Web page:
President Joe Biden's National Park Service is evicting nine tenants from their beachfront shacks in Provincetown, Massachusetts, the Washington Examiner reported. One of those facing eviction has been living in his dwelling for nearly 80 years.
The shacks were taken over by the NPS in eminent domain in the 1960s. At the time, some of the occupants were given lifetime leases while others were offered short-term or long-term leases.
Now the NPS is offering the properties for new 10-year leases and has even taken to arranging showings of the properties while the current tenants and their belonging are still there. Some tenants, like 94-year-old Salvatore Del Deo, are being told they have no rights to the property in the first place.
Del Deo, who is an artist, was given the rights to the dune shack 77 years ago. He was friends with Jeanne Schnell, who purchased the original shack in 1946.
Schnell willed the property to Del Deo and his wife, Josephine, because he had acted as its caretaker. Unfortunately, the NPS didn't recognize that transfer and instead considered Schnell's daughter, Adrienne, to be the heir.
Adrienne Schnell passed away in 2016, but Del Deo continued to pay property taxes. That wasn't good enough for the NPS, which recently learned of her death and advised Del Deo he was no longer the rightful tenant.
NPS gave Del Deo until June 20 to vacate the home he had been living in for three-quarters of a century. "We’re not even allowed to bid [on the shack] right now," Del Deo's son Romolo said.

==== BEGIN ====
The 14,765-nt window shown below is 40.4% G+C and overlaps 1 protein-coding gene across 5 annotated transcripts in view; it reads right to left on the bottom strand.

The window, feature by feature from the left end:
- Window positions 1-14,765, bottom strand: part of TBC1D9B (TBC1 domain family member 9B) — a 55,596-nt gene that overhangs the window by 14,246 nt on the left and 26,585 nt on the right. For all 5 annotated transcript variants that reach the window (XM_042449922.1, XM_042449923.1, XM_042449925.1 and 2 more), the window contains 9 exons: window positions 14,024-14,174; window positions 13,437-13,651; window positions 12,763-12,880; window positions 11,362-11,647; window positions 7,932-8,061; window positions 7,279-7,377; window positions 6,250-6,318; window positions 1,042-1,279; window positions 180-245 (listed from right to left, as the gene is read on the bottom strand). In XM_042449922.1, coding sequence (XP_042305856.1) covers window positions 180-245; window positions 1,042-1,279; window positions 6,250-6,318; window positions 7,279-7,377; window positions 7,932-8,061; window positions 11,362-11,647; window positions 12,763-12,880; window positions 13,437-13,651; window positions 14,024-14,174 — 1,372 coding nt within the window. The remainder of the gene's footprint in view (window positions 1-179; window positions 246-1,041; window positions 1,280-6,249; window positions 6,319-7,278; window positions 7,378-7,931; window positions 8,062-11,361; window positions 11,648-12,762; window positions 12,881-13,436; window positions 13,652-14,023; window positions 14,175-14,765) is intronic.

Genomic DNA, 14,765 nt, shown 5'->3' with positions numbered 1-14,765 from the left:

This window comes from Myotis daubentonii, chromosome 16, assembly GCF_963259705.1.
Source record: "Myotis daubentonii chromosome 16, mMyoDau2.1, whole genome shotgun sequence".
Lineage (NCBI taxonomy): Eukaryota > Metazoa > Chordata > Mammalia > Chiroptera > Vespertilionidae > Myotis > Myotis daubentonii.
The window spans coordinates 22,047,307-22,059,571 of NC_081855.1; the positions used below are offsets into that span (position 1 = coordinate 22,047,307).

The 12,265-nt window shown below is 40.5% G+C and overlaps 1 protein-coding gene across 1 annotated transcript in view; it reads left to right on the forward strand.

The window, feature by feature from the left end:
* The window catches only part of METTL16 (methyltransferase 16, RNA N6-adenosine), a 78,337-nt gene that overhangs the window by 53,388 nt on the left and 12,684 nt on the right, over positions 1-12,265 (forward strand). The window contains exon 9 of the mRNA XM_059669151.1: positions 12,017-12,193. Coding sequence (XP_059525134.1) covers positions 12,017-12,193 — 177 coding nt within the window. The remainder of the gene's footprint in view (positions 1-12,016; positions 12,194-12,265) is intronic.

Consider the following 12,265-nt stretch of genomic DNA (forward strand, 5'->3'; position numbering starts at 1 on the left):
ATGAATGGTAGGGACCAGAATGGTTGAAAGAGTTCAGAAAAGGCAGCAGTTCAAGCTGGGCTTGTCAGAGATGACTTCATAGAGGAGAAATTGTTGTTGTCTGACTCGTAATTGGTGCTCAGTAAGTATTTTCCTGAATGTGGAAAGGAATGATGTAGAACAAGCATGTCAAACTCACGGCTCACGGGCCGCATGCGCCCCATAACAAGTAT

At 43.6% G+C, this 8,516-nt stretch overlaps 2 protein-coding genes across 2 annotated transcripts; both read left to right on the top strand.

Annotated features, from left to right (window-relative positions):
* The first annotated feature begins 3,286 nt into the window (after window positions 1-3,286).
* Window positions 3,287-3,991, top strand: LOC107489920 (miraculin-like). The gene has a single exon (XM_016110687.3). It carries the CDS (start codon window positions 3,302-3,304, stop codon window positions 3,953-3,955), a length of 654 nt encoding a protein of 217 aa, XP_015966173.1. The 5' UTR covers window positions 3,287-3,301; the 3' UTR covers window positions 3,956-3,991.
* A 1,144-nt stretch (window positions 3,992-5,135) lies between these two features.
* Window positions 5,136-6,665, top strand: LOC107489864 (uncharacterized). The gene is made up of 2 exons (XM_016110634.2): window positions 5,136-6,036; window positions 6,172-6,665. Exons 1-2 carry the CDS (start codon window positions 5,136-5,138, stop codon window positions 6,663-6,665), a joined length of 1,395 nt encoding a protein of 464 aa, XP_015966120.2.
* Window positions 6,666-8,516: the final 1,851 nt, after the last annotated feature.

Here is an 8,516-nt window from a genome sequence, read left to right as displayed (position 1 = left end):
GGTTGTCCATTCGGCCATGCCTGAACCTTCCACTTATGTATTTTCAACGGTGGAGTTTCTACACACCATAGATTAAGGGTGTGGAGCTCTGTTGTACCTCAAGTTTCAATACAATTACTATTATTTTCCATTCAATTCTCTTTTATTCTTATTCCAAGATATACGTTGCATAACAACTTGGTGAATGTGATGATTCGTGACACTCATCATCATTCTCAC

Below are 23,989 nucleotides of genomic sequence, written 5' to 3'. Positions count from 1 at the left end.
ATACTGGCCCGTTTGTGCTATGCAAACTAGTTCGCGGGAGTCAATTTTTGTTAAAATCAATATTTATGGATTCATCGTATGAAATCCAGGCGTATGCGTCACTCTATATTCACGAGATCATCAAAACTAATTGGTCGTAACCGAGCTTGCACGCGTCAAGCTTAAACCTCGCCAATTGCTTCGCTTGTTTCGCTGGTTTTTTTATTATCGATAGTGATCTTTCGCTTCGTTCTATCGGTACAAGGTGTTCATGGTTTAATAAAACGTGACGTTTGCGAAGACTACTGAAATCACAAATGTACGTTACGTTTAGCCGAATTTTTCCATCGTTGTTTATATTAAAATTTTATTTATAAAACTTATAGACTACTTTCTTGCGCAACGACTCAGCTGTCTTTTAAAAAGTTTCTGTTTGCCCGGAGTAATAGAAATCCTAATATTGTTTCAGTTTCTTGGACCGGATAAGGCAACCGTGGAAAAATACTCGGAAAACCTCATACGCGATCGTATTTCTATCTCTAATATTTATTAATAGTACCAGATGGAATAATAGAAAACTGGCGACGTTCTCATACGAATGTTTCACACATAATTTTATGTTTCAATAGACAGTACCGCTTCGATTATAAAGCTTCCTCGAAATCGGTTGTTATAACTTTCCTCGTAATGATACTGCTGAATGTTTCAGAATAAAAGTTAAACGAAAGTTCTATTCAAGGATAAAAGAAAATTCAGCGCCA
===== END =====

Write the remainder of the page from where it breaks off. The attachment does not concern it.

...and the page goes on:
"We don’t know when that might be possible, or under what conditions. We’re not their enemy," he went on. Even Schnell's other surviving daughter wants Del Deo to continue to live there.
"But we are being treated like their enemy. And we wish that they wouldn’t treat us that way," Romolo Del Deo added.
The Del Deo family is adamant that they will not back down, especially considering Josephine Del Deo was instrumental in getting Provincetown to turn the land where the shacks are built over to the NPS in the first place.
"They saw the park as the only solution to the overwhelming amount of people who came on the weekends and the investors," Salvatore Del Deo said. "The park would be the lesser evil because they will maintain the purity of the backshore," he added.
Salvatore Del Deo posted on his Instagram that the shacks are "intrinsic to the Cape Cod National Seashore" and must remain as is. "The park was created to preserve both the nature and the folklore, transforming the dune dwellings into a Potemkin village will not preserve them, the structures may endure but the culture will be broken," he wrote.
The right to private property is fundamental to the American way of life. Eminent domain is sometimes a necessary move, even if it does trample on the rights of the owners.
However, the battle in Provincetown seems to be a case where the property is being taken from its rightful tenants simply because it has become more valuable. Once the NPS feels free to do that, anyone's beachfront property could be next.